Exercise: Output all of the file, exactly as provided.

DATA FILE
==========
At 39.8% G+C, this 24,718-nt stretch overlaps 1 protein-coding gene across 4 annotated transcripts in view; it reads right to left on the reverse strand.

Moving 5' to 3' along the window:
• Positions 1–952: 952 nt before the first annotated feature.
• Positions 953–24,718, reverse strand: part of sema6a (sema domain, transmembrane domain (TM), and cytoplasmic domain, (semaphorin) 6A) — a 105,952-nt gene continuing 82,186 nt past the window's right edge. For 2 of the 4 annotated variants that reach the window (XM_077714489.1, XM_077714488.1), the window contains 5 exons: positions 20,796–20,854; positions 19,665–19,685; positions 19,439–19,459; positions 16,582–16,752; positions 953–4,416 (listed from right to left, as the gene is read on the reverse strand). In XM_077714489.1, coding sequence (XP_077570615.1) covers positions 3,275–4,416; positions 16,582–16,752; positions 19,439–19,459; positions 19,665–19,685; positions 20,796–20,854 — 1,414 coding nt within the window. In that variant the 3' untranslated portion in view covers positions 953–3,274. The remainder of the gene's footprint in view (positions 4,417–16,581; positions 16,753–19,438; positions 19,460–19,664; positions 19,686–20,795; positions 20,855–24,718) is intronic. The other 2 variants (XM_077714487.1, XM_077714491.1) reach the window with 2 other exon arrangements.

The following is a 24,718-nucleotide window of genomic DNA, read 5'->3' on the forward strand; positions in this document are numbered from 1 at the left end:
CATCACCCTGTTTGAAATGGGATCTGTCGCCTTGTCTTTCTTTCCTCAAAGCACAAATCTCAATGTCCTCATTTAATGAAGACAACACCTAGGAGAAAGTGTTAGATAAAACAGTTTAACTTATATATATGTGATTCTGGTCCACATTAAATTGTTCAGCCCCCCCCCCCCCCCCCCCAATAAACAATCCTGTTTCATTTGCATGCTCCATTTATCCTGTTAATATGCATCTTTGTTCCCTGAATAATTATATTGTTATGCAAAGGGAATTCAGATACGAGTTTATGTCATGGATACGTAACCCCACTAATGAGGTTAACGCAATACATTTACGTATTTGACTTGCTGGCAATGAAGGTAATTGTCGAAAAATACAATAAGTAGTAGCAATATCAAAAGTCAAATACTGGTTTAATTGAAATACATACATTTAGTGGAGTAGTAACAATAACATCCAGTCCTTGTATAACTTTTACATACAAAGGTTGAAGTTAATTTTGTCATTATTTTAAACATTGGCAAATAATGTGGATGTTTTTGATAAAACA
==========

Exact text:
At 39.8% G+C, this 24,718-nt stretch overlaps 1 protein-coding gene across 4 annotated transcripts in view; it reads right to left on the reverse strand.

Moving 5' to 3' along the window:
• Positions 1–952: 952 nt before the first annotated feature.
• Positions 953–24,718, reverse strand: part of sema6a (sema domain, transmembrane domain (TM), and cytoplasmic domain, (semaphorin) 6A) — a 105,952-nt gene continuing 82,186 nt past the window's right edge. For 2 of the 4 annotated variants that reach the window (XM_077714489.1, XM_077714488.1), the window contains 5 exons: positions 20,796–20,854; positions 19,665–19,685; positions 19,439–19,459; positions 16,582–16,752; positions 953–4,416 (listed from right to left, as the gene is read on the reverse strand). In XM_077714489.1, coding sequence (XP_077570615.1) covers positions 3,275–4,416; positions 16,582–16,752; positions 19,439–19,459; positions 19,665–19,685; positions 20,796–20,854 — 1,414 coding nt within the window. In that variant the 3' untranslated portion in view covers positions 953–3,274. The remainder of the gene's footprint in view (positions 4,417–16,581; positions 16,753–19,438; positions 19,460–19,664; positions 19,686–20,795; positions 20,855–24,718) is intronic. The other 2 variants (XM_077714487.1, XM_077714491.1) reach the window with 2 other exon arrangements.

The following is a 24,718-nucleotide window of genomic DNA, read 5'->3' on the forward strand; positions in this document are numbered from 1 at the left end:
CATCACCCTGTTTGAAATGGGATCTGTCGCCTTGTCTTTCTTTCCTCAAAGCACAAATCTCAATGTCCTCATTTAATGAAGACAACACCTAGGAGAAAGTGTTAGATAAAACAGTTTAACTTATATATATGTGATTCTGGTCCACATTAAATTGTTCAGCCCCCCCCCCCCCCCCCCCAATAAACAATCCTGTTTCATTTGCATGCTCCATTTATCCTGTTAATATGCATCTTTGTTCCCTGAATAATTATATTGTTATGCAAAGGGAATTCAGATACGAGTTTATGTCATGGATACGTAACCCCACTAATGAGGTTAACGCAATACATTTACGTATTTGACTTGCTGGCAATGAAGGTAATTGTCGAAAAATACAATAAGTAGTAGCAATATCAAAAGTCAAATACTGGTTTAATTGAAATACATACATTTAGTGGAGTAGTAACAATAACATCCAGTCCTTGTATAACTTTTACATACAAAGGTTGAAGTTAATTTTGTCATTATTTTAAACATTGGCAAATAATGTGGATGTTTTTGATAAAACA